WASHINGTON - They stink, and they are in limbo, and that's all from the local basketball franchise for now. Check back in a year or so.
Forget games like last night's 116-101 shellacking by the Wizards - a team playing without its all-star leader, Gilbert Arenas, but which, nonetheless, led by more than 30 in the second half. Forget this season, for that matter. The Sixers are 3-7 on their way to 30-52, and another year praying to lottery gods.
The Sixers regularly fall behind good teams, and sometimes, against inconsistent squads like Portland the other night, they can come back for improbable victories. But it's the falling behind that defines them. That's on the starters, who aren't matching the energy of their more-talented opponents, and that's a recipe for disaster.
Star players set the tone night after night in this league, and when they smell blood, they'll blow you out, looking for an easy night and some rest - like most of Washington's starters got throughout the fourth quarter.
"Our defense was horrendous," Mo Cheeks said afterward, and it sure was.
(A question: All you who insisted Allen Iverson had to go - are you coming to a game anytime soon? Couldn't help but notice the Sixers are, uh, last in the league in attendance. Thought for sure you'd show up in droves at the Wachovia this season to watch that selfless team ball. Thought you'd grown tired of seeing one guy dominate the rock. But you're not showing up. I wonder why.)
Look: If Andre Miller is a starter, and the starters are getting their ears pinned back almost every night, the Sixers really should think seriously about moving him. It won't be to Miami - some chat yahoo started that rumor a few days ago - but it should be somewhere.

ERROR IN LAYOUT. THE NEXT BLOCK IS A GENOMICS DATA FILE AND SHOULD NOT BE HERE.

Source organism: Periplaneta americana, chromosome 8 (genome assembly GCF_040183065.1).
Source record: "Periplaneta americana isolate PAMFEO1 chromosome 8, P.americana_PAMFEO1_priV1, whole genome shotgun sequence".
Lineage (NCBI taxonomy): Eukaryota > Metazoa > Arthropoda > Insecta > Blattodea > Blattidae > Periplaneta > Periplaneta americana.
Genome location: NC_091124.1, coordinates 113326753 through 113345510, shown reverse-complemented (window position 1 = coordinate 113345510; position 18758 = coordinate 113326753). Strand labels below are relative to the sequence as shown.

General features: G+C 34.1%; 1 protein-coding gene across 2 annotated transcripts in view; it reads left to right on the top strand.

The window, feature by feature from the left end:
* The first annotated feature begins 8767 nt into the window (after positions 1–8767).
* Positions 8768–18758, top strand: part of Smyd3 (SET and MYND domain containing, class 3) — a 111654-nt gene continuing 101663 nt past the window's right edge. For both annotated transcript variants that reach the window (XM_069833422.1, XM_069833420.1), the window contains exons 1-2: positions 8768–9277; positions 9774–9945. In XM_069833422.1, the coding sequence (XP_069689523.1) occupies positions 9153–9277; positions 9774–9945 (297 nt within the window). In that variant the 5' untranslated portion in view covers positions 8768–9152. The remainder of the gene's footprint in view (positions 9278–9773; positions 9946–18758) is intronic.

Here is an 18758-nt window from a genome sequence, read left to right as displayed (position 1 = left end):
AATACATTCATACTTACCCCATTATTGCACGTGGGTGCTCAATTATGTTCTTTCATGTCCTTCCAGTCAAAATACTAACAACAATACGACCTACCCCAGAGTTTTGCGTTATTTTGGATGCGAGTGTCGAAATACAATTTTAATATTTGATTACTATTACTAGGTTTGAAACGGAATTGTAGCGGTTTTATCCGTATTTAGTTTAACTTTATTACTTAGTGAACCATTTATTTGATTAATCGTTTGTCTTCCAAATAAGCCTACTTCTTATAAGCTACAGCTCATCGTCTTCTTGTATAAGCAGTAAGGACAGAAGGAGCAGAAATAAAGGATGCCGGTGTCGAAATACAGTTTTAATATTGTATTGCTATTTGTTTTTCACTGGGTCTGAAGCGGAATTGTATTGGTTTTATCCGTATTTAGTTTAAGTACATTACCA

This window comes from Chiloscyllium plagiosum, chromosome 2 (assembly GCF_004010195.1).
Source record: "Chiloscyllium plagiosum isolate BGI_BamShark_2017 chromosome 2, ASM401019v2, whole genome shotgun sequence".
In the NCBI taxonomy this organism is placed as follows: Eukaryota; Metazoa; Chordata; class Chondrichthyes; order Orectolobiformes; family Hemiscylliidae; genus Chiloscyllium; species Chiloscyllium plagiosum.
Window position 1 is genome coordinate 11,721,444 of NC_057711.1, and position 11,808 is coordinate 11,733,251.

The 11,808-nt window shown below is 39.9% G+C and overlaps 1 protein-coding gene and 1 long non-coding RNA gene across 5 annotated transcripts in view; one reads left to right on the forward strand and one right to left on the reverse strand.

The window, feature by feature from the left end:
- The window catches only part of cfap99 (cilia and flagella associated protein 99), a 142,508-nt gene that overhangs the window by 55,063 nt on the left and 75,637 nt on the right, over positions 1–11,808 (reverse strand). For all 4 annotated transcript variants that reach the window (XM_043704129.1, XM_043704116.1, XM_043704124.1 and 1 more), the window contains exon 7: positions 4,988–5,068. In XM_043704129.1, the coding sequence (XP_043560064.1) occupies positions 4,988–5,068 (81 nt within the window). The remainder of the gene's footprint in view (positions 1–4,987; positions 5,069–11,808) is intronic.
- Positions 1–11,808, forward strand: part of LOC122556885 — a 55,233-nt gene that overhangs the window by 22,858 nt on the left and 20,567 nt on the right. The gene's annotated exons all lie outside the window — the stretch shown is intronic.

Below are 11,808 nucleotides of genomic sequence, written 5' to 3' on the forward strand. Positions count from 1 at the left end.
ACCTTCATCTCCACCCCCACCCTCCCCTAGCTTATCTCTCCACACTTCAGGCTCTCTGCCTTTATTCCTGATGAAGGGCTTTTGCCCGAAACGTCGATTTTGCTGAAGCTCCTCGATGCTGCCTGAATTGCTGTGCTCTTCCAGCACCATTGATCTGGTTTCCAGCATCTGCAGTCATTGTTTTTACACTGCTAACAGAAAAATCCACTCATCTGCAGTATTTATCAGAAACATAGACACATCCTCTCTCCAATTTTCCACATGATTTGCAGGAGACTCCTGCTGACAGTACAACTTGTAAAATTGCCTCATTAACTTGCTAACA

Cleveland is desperate for a starting point guard to help LeBron James, and if the Cavs don't get anywhere soon in their negotiations with their free agent, Anderson Varejao (the two sides are a million miles apart), Billy King should see if there's some way Varejao would come down from his ridiculous $10-million-a-year demands and take a reasonable contract that the Cavs could put in a package. For, say, Miller.
The Sixers cannot simply sit back and hope that all that cap room leads to an Elton Brand or an Arenas next summer. The league is littered with teams that waited, and waited, and waited for Prince Charming, and are still waiting. Very few guys want to be the first to invest in a blighted neighborhood.
That leaves the draft, and that's no guarantee, either.
For example, last night a kid named Andray Blatche killed the Sixers with a career-high 26 points, and King had better hope Blatche doesn't become a force in this league, because he had a chance to take him two years ago and passed.
The Wizards drafted Blatche with the 49th pick in 2005, and I'm not saying the kid doesn't have knucklehead tendencies - he's already been shot once and charged with soliciting a prostitute since coming to D.C. - but he's as long as he is versatile. And because of said knucklehead-dom, Washington was able to sign him for low dollars and long years this summer.
The Sixers took Lou Williams four picks ahead of Blatche that year, and he has continued to play well for the Sixers in the regular season after having a sterling summer, posting his own career high of 25 last night. But while Williams might well become a solid rotation guy, he's always going to be nine inches shorter than the 6-foot-11 Blatche, who also had eight boards and four assists.
This year's draft brought Thaddeus Young to Philly with the 12th pick, which surprised a lot of people around the league, who figured the Sixers would go for Florida State's Al Thornton or Southern Cal's Nick Young, two wing players who were ready to contribute immediately.
The Wizards took Nick Young with the 16th pick, and he's already shown in two weeks that he can make shots in this league. Thaddeus Young - as evidenced by the scant first-half minutes he's received so far - is a years-away project.
I said it after the draft and it bears repeating: Thaddeus Young has to become a star for that pick - the indirect spoils of the Iverson deal - to make sense.
Somebody asked Cheeks afterward if he was going to practice today, the day before Thanksgiving.
"You better believe it," said Cheeks, a man who deserves better than what he has received from his players, and his front office.